Lian Morrison: Shooting from all angles

in Arts & Culture/Business/Features by

Meet Lian Morrison, a cinematographer and filmmaker who was born in Corner Brook but grew up in Paradise.

“I think I am a bit of an introvert but at the same time my favorite thing to do is meet new people and. I’ve always been imaginative and independent since I was a kid so that hasn’t changed much.”

Outside of work, the director keeps busy. She likes hiking, reading, gardening, baycations, checking out new breweries, traveling, running, scuba diving and spending time with her family, friends and cats. 

Her film resume covers a variety of documentaries, including a recent episode of CBC’s Canada’s A Drag featuring St. John’s own queen, Irma Gerd.

Morrison also has her own company Tin Bird Productions and has travelled the world for different projects.

She also sits on the Nickel Independent Film Festival Board – and encourages those interested in film to take check it out.

Taking each experience in stride, and recognizing each job as a learning opportunity, this introvert shares a bit about herself with Tint of Ink. 

Photo by Maddie Mills

Where does the name Tin Bird Productions come from?

I started Tin Bird Productions in 2014 so it’s been 5 years now. I wanted a visual logo and I remembered my dad telling me about how my grandfather used to have little tin wind-up toys and he would sometimes carry a bird in his pocket so I figured it was the perfect name/logo for my business.

What are your favourite documentaries on Netflix right now? 

I typically like anything dark or with a strong statement so I think right now my favorite documentaries would be Blackfish and Mommy Dearest. I also love watching forensic files, although the episodes aren’t technically documentaries.

You recently directed CBC’s Canada’s A Drag episode – what was that experience like for you? 

It was a really fulfilling experience. I had a DP (Duncan DeYoung) and a sound guy (George Newman) help me shoot and so it was different for me because usually I do everything on my own. I really liked having a small crew because it gave me more time to concentrate on directing since I didn’t have to worry about camera and sound. I was able to see the edit as it was being shot so I hope to do more of that. 

I found that the whole episode was probably the most human feeling of anything else I have ever done. It just flowed so naturally and the story was bare and not embellished and it just felt very genuine to me. Also, Jason/Irma was so good to work with, they had great ideas and brought a really fun energy to the shoot. 

Photo by Maddie Mills

You are a videographer, a photographer and director  – which one is your favourite to perform? 

Definitely directing. I love it. I find my creativity gets more freedom when I direct and the end result is always better. 

What have you learned from your work?

I think I have learned to have thicker skin and not to take things so personally, you’ll have a tough time in this industry if you don’t learn to do that. Also, you’re not going to get everything perfectly right all the time and that’s okay. When reviewing my own work I can look at it constructively and see areas where I can improve. I have also learned that sometimes you are better than you think you are, I can sometimes doubt myself with work for no reason so that is something I am keeping in mind when I shoot. Also. sometimes I compare my work to other films/videos that have full crews and budgets and I can forget that there are a lot of factors that play into what the end result will be. I can’t do everything alone and expect to turn out the same. I enjoy working with others and I find even having a sound person hired is a big burden off of my shoulders so I am trying to do more filming with others.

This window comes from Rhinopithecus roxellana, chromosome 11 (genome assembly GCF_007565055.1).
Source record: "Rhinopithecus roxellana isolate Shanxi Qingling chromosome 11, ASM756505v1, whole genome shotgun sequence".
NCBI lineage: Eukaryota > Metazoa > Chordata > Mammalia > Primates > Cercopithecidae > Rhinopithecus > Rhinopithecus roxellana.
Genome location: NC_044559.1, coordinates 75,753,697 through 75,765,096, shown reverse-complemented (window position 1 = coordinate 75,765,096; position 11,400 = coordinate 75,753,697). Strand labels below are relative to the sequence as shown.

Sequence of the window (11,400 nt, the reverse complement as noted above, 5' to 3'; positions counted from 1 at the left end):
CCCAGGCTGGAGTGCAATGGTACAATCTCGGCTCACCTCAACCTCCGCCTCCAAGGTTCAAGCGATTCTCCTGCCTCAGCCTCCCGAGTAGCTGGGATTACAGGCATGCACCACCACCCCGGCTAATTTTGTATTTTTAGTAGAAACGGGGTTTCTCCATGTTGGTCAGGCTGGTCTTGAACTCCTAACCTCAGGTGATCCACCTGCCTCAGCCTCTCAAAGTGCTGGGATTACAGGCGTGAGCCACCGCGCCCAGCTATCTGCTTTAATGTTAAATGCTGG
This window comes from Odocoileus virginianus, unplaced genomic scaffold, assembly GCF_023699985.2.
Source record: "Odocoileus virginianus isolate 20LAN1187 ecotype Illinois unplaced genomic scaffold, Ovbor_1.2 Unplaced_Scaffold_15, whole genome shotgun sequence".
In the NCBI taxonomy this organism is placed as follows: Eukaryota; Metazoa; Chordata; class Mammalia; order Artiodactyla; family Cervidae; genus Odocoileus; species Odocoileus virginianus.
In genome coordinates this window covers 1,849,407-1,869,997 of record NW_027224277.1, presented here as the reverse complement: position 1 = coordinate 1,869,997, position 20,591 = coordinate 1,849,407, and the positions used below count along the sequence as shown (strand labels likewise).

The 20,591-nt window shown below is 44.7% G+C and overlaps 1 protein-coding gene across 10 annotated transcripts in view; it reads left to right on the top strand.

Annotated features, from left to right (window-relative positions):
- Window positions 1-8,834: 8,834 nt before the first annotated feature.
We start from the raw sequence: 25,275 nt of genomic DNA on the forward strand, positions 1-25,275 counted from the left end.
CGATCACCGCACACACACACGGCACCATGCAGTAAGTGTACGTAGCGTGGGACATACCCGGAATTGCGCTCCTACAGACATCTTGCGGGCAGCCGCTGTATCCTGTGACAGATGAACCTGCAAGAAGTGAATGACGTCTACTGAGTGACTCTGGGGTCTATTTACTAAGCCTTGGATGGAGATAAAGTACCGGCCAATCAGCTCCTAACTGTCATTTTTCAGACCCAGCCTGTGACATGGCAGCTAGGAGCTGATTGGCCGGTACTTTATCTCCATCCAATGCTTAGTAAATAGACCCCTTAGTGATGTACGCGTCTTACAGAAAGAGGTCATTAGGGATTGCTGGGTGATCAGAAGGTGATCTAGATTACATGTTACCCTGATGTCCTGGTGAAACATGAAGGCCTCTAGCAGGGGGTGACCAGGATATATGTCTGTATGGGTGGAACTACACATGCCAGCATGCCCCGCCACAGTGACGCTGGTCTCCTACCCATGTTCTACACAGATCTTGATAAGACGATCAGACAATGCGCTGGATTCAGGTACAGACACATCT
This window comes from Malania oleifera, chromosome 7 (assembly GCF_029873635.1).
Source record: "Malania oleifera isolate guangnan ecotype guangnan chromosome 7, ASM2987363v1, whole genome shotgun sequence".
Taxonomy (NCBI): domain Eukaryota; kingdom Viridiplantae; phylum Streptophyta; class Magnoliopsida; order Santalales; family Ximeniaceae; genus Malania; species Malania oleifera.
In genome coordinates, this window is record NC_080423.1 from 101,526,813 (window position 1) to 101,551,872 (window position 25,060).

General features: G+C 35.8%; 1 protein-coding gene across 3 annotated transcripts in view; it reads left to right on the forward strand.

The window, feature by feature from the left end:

Photo by Maddie Mills

Has your directing taken you to different places around the world ? 

If so which one has been your favourite ? Yes, I went to China to shoot my documentary “Fight of the Fisherman” which was such a great experience. I never thought work would bring me somewhere like that and China was so different from anywhere I have ever been. My dream would be to travel and shoot documentaries for a living so hopefully there will be more. 

What are you working on next ? 

Right now I have a few promotional videos booked for this month and I am going to be working on the concept of my next documentary/docu series and getting that in the works but I am keeping it under wraps until I get a few more things confirmed. So stay tuned!

Photo. by Maddie Mills

How do you find NL culture seeps into your work ?

That’s a good question, I am trying to tell more local stories but I want to keep the content original so it can be tricky but I think you can find a bit of Newfoundland culture in everything I do if you look hard enough. For example, in my documentary I shot in China I followed around an old fisherman that was the last of his generation to fish so there were a lot of parallels to Newfoundland culture. 

Where’s your favourite location to shoot ? 

I don’t think I have a favourite but it’s probably anywhere without fluorescent lights. I prefer natural light and nature so there are a lot of really nice locations here to choose from.

Photo by Maddie Mills

Morrison just finished a documentary titled “Behind Banana Vacuum” about a local Set. John’s punk band that will be released this year.

To book an experience or check out Morrison’s work, check out Tin Bird Production

Check it out on instagram @tinbirdproductions

All pictures by @maddiemillsphoto





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